In March 2003, two C.I.A. officials surprised Kyle D. Foggo, then the chief of the agency’s main European supply base, with an unusual request. They wanted his help building secret prisons to hold some of the world’s most threatening terrorists.
Mr. Foggo, nicknamed Dusty, was known inside the agency as a cigar-waving, bourbon-drinking operator, someone who could get a cargo plane flying anywhere in the world or quickly obtain weapons, food, money — whatever the C.I.A. needed. His unit in Frankfurt, Germany, was strained by the spy agency’s operations in Afghanistan and Iraq, but Mr. Foggo agreed to the assignment.
“It was too sensitive to be handled by headquarters,” he said in an interview. “I was proud to help my nation.”
With that, Mr. Foggo went on to oversee construction of three detention centers, each built to house about a half-dozen detainees, according to former intelligence officials and others briefed on the matter. One jail was a renovated building on a busy street in Bucharest, Romania, the officials disclosed. Another was a steel-beam structure at a remote site in Morocco that was apparently never used. The third, another remodeling project, was outside another former Eastern bloc city. They were designed to appear identical, so prisoners would be disoriented and not know where they were if they were shuttled back and forth. They were kept in isolated cells. [continued…]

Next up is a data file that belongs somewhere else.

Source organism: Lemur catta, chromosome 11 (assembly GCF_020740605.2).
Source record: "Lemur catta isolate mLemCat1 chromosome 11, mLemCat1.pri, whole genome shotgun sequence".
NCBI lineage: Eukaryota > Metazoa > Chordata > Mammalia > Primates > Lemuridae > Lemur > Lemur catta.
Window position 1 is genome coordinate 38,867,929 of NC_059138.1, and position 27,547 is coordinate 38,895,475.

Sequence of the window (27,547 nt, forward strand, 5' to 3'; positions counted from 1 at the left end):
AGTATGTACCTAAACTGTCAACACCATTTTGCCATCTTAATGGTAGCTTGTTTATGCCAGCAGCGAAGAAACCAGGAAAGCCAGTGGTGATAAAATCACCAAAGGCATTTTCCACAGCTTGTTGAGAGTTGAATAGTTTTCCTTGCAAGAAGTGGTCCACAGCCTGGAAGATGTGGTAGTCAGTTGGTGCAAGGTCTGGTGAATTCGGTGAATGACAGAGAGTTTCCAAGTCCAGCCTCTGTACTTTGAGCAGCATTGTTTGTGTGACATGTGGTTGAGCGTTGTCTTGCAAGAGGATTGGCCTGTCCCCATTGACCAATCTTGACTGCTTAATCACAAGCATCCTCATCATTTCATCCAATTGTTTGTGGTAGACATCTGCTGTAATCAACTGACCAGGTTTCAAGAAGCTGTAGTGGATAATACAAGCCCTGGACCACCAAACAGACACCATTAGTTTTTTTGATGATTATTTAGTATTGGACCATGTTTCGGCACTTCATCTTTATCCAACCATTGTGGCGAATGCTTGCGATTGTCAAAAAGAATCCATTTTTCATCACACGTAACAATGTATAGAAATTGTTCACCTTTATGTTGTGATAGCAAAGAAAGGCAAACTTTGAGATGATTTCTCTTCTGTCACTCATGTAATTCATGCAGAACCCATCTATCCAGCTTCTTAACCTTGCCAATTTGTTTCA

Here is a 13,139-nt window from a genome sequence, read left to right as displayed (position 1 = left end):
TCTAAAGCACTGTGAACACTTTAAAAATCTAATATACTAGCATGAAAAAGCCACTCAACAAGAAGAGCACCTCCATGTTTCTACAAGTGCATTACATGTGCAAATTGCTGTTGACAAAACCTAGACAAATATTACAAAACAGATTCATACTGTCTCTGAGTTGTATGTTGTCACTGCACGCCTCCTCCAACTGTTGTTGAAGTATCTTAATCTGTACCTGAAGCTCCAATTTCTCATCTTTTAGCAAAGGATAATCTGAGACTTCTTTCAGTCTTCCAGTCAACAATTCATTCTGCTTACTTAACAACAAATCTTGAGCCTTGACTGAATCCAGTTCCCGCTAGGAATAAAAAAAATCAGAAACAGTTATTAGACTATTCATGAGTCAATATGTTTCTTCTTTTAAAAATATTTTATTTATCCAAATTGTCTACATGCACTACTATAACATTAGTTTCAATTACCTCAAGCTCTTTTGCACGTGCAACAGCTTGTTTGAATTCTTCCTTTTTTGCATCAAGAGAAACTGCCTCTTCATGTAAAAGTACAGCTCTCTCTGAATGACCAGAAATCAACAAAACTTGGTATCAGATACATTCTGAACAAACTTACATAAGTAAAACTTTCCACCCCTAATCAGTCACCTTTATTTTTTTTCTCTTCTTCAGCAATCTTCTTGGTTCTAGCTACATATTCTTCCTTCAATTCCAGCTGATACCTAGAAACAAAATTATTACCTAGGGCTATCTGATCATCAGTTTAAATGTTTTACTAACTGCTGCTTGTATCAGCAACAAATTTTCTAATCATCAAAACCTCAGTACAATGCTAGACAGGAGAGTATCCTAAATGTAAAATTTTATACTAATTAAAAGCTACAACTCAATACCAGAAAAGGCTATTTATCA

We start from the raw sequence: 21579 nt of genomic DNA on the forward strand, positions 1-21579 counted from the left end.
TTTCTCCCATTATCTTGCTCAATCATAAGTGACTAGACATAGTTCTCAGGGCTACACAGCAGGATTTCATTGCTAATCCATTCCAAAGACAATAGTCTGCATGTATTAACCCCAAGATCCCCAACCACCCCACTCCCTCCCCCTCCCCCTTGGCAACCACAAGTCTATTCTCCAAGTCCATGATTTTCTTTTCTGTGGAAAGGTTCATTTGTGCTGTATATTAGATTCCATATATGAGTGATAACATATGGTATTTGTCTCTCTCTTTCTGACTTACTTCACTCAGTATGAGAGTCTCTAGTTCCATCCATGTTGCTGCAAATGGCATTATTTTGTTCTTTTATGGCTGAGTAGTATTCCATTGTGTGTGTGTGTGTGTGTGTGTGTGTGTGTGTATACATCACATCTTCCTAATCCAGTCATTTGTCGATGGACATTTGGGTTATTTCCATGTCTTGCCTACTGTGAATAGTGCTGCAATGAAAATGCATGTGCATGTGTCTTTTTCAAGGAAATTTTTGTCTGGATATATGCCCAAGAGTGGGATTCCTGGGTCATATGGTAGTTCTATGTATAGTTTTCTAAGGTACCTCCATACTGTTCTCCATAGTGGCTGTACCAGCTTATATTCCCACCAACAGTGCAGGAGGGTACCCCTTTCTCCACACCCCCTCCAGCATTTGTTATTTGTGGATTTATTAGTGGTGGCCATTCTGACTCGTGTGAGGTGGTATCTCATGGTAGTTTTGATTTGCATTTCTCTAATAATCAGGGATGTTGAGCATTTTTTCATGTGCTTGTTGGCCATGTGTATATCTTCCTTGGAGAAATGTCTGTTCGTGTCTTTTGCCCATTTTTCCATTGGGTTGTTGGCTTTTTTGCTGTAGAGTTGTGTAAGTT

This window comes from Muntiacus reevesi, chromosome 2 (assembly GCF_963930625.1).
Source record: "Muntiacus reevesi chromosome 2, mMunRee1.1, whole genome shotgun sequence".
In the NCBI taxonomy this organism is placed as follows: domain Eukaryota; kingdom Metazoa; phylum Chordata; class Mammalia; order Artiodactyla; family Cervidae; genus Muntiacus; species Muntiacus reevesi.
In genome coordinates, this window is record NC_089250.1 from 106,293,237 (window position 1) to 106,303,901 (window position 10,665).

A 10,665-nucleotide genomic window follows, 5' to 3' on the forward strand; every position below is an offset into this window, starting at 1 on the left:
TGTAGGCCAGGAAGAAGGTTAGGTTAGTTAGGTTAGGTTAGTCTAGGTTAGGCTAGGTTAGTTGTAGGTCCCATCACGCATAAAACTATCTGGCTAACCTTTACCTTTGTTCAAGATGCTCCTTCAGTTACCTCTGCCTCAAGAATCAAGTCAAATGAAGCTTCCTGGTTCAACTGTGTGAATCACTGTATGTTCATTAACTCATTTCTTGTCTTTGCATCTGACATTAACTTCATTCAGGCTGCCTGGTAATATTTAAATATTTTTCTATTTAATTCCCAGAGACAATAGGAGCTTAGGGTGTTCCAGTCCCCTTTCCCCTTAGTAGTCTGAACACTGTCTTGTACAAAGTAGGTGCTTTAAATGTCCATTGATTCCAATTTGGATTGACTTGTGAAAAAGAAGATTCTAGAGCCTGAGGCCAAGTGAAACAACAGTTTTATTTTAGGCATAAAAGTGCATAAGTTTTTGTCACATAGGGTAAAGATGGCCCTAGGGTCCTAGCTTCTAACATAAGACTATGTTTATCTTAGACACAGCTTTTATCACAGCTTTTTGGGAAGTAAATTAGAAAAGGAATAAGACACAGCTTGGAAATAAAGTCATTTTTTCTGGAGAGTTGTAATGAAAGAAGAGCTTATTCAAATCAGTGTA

Former Air Force Maj. Matthew Alexander, whose questioning of a captured terrorist led to the elimination al Qaeda’s top man in Iraq, said a pervasive “intolerance” of Arabs and Muslims among American interrogators led to abuses at Abu Ghraib and other prisons.
“Soldiers referred to them as rag heads and so on,” Alexander said during a Monday talk at the International Spy Museum, in Washington, D.C. to promote his book, “How To Break a Terrorist: The U.S. Interrogators Who Used Brains, Not Brutality, to Take Down the Deadliest Man in Iraq.”
“They had read things like ‘The Politically Incorrect Guide to Islam,’ which characterizes its practitioners as potential terrorists, he added.
An Air Force criminal investigator for over a decade before being assigned to Iraq in March 2006, Alexander was careful not to characterize all, or even most, interrogators as bigots, although he said, “it was not just a few bad apples” who tortured prisoners.
“It was not a majority of interrogators. If I had to guess, maybe 20 per cent,” he told a packed room at the International Spy Museum, which opened its doors in July 2002.
“A small minority with a lot of power” at the top of the chain of command was responsible for fostering at atmosphere in which abuses could flourish, he said. [continued…]